Exit Levin, smiling

Christopher Gardner

Christopher Gardner

The gentrification of the Broadway retail district adjacent to campus is just one aspect of a massive investment of Yale resources in New Haven during Levin's presidency. View full image

Renovating nearly the entire campus, building a billion dollars in laboratories, buying a new campus for ten cents on the dollar—well and good. Making peace with Yale’s unions? Now that’s amazing. Picket lines and shuttered dining halls were a rite of passage for Yale students beginning in the 1970s, as first service and maintenance workers and then clerical and technical workers became unionized and fought regularly with an administration that played hardball. This continued well into Levin’s tenure as president: there were strikes in 1996 and again in 2003. When the 2003 contract was finally settled—two years after the previous contract expired—it covered a longer-than-usual eight years, in order to give labor and management time to build a better relationship. It worked: new contracts were negotiated quietly, out of the public eye, in 2009 and again this summer.

Besides his emphasis on New Haven, the other accomplishment Levin himself points to as most important and lasting is the internationalization of the university. In his inaugural address, he had made clear that Yale “must focus even more on global issues… if we are to be a world university.” That focus has been a hallmark of the second half of his tenure. “I’ve been saying now for more than a decade how important it is in this age of interconnectedness for students to develop the capacity for cross-cultural understanding,” he says. “The vastly increased numbers of students going abroad from Yale and the substantially increased numbers of foreign students coming here, the strengthening of the curriculum in international studies—all these things have made us much more of a global institution than we ever were.”

During Levin’s tenure, Yale has founded a Center for the Study of Globalization (headed by former Mexican president Ernesto Zedillo ’81PhD), a World Fellows program to bring mid-career leaders from around the world to Yale for a semester, and the Jackson Institute for Global Affairs. Yale urges every undergrad to spend a term or summer abroad and offers money and support for it. And the proportion of international students in Yale College has risen from 3.4 percent in the Class of 1997 to 9.6 percent of the Class of 2016—largely because Yale now offers need-based aid for international students, just as it does for US students. Levin has also made numerous trips to China, helping to forge new research partnerships and other connections there.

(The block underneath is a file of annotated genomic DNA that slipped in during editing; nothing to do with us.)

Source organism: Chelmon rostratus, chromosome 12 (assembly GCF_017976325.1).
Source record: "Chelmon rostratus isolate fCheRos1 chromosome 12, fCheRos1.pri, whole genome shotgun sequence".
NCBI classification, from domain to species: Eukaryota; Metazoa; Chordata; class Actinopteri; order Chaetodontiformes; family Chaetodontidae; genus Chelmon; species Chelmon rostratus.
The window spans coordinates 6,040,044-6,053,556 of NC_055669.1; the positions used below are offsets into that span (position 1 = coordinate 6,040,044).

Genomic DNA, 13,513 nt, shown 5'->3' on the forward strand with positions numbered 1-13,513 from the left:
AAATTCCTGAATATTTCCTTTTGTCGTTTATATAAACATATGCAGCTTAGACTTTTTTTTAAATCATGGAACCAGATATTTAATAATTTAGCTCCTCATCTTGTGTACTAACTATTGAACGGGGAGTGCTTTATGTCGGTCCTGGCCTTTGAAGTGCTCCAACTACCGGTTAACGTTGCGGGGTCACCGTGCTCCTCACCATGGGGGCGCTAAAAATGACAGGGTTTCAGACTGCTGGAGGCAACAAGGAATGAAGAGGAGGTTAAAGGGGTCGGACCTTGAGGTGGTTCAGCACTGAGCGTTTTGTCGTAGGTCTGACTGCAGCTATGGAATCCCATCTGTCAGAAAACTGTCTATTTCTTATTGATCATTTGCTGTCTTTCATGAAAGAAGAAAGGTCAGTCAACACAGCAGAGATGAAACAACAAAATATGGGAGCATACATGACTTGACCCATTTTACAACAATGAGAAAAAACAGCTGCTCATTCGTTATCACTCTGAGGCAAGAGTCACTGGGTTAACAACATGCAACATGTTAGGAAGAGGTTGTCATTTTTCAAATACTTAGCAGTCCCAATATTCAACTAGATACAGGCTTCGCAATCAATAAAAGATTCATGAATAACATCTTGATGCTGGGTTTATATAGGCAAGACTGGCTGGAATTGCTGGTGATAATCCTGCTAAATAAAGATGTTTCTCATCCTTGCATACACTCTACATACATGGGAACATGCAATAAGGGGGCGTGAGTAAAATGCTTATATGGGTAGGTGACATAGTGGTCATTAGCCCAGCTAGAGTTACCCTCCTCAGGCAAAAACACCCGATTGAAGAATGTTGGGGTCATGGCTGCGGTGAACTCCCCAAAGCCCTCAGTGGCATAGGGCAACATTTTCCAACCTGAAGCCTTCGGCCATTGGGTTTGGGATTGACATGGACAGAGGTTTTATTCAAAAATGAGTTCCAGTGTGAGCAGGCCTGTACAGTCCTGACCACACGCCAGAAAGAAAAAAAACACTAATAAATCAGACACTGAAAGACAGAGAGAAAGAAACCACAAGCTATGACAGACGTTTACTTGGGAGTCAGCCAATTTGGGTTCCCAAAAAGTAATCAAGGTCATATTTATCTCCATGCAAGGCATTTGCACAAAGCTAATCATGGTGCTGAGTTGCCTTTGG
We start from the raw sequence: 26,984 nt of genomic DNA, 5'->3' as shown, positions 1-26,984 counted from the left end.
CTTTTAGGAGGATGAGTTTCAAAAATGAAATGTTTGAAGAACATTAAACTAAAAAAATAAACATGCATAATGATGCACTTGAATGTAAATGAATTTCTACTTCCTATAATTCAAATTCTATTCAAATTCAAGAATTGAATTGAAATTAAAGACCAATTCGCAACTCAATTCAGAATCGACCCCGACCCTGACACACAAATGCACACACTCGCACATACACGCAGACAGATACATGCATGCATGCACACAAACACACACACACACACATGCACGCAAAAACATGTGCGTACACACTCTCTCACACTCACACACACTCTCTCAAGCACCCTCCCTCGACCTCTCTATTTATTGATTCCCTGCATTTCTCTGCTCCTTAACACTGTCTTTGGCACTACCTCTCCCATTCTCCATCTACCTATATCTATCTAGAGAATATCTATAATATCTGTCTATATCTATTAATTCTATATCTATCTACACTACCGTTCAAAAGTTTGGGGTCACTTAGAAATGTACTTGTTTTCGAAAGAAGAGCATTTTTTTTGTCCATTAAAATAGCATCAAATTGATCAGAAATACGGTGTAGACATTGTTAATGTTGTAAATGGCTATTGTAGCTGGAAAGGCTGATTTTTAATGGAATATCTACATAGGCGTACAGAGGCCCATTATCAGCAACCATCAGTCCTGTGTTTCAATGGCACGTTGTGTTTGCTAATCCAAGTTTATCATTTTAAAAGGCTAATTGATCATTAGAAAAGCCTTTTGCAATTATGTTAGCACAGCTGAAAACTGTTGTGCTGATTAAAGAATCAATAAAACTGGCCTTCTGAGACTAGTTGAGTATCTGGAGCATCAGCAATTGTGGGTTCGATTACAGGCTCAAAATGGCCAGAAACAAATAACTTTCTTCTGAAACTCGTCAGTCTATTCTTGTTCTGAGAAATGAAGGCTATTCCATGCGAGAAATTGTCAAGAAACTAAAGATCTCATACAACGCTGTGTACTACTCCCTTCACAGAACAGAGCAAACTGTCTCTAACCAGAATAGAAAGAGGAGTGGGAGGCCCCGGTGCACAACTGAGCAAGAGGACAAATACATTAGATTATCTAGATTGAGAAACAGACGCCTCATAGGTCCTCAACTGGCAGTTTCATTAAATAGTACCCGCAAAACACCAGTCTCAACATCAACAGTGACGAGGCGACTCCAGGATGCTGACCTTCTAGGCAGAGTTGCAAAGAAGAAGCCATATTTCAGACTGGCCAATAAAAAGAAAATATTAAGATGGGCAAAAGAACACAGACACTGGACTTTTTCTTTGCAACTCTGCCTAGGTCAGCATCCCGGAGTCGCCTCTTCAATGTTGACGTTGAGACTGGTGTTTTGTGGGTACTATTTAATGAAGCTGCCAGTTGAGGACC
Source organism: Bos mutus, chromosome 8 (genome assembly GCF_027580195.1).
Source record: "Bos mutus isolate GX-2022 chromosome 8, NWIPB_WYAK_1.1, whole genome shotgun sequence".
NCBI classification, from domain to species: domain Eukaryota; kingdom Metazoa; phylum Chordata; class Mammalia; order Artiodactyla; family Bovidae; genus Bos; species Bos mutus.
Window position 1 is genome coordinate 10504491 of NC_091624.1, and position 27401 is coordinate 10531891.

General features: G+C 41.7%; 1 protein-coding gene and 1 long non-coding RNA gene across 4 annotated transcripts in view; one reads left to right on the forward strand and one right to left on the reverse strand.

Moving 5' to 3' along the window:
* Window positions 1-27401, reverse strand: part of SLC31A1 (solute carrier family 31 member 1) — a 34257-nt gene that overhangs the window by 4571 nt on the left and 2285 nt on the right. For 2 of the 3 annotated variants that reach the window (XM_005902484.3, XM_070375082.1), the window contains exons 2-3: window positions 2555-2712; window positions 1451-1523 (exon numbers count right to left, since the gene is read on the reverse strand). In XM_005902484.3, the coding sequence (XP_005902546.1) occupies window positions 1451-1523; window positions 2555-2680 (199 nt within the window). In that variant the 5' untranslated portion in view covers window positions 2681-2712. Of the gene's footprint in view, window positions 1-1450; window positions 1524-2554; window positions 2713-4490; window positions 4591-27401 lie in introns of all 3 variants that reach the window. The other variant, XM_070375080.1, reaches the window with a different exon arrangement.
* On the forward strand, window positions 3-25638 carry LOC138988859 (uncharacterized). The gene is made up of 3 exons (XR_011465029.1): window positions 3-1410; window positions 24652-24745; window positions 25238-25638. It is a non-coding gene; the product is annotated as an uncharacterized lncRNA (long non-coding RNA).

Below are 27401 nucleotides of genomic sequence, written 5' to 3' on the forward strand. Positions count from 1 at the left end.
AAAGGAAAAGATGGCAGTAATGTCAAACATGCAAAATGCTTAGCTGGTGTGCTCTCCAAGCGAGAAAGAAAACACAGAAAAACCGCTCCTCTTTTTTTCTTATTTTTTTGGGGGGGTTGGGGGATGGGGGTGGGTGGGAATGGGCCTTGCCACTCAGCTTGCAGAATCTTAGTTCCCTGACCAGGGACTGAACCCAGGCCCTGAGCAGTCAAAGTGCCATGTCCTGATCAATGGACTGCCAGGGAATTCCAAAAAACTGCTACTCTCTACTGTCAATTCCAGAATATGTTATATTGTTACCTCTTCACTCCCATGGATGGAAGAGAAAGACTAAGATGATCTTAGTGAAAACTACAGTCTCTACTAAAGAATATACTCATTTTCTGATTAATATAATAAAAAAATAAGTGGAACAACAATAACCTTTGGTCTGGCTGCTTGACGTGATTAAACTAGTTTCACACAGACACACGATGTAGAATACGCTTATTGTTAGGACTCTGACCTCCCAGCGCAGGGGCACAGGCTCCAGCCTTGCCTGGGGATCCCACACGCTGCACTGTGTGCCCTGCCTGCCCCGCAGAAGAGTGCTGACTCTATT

Most recently, Levin has staked his reputation—and the university’s—on an international venture unprecedented for Yale: a new liberal arts college in Singapore that will bear the university’s name (though it will not issue Yale degrees). For Levin, Yale-NUS College, opening in the fall of 2013 at the National University of Singapore, is a chance to raise Yale’s profile in Asia and introduce liberal education in the region. As other US universities open new campuses around the world, it is also a way for Yale to stay current. But for detractors—including a group of Yale faculty—it’s an ill-advised collaboration with an authoritarian government that does not permit the free expression required for a true liberal education.

Yale-NUS has been at the center of the most vocal faculty pushback Levin’s administration has seen. Last year, a group of faculty coalesced around a number of concerns, including the administration of the Graduate School and plans to streamline support services for academic departments. This group felt a “pervasive sense of top-down policymaking,” as history of art professor David Joselit put it. The plan for Yale-NUS College, though it was developed with much input from faculty recruited for the effort, was never put to a faculty vote. Last April, a year and a half after the plan was announced, the Yale College faculty approved a resolution expressing “our concern regarding the history of lack of respect for civil and political rights in the state of Singapore.”

Levin insists that Yale-NUS can thrive in Singapore. Asked whether the unaccustomed heat from the faculty had contributed to his decision to step down, he said it was not a factor. “Over the years, we’ve taken our hits on all kinds of things,” he said. “One develops a pretty thick skin about controversy.”

Why did Levin choose this particular moment to leave? “I love this job and I’ve been thriving in it. It’s not that I’ve lost any steam or energy,” he said in August. “But 20 years is a long tenure, a nice round number, and I think that it’s kind of the right moment in the institution to pass the torch.”

He added that a number of Yale’s plans—including two new residential colleges—still require substantial fund-raising. “We’ve done a lot to improve the financial stewardship of the university, and to make some big investments that aren’t fully paid for doesn’t seem right,” he said. “So it seemed like I might as well get out of the way now, step aside, and let someone else take on this responsibility.”

Levin says he had told the Corporation three years ago that he would leave in three to five years. After the latest union contract was signed in June, Levin and his wife went hiking at Mont Blanc in France, and it was there that he decided the time was right.

After he steps down in June, Levin plans to work on a book of his speeches and some new writings about higher education and the economy. He’s also looking forward to a little free time. “If you look at my calendar over the past 20 years, you won’t see much white space,” he said. But he says he’ll miss his “incredibly exciting, stimulating job. It’s been a great run. I’ve loved every minute and will continue to for the next nine months.”  

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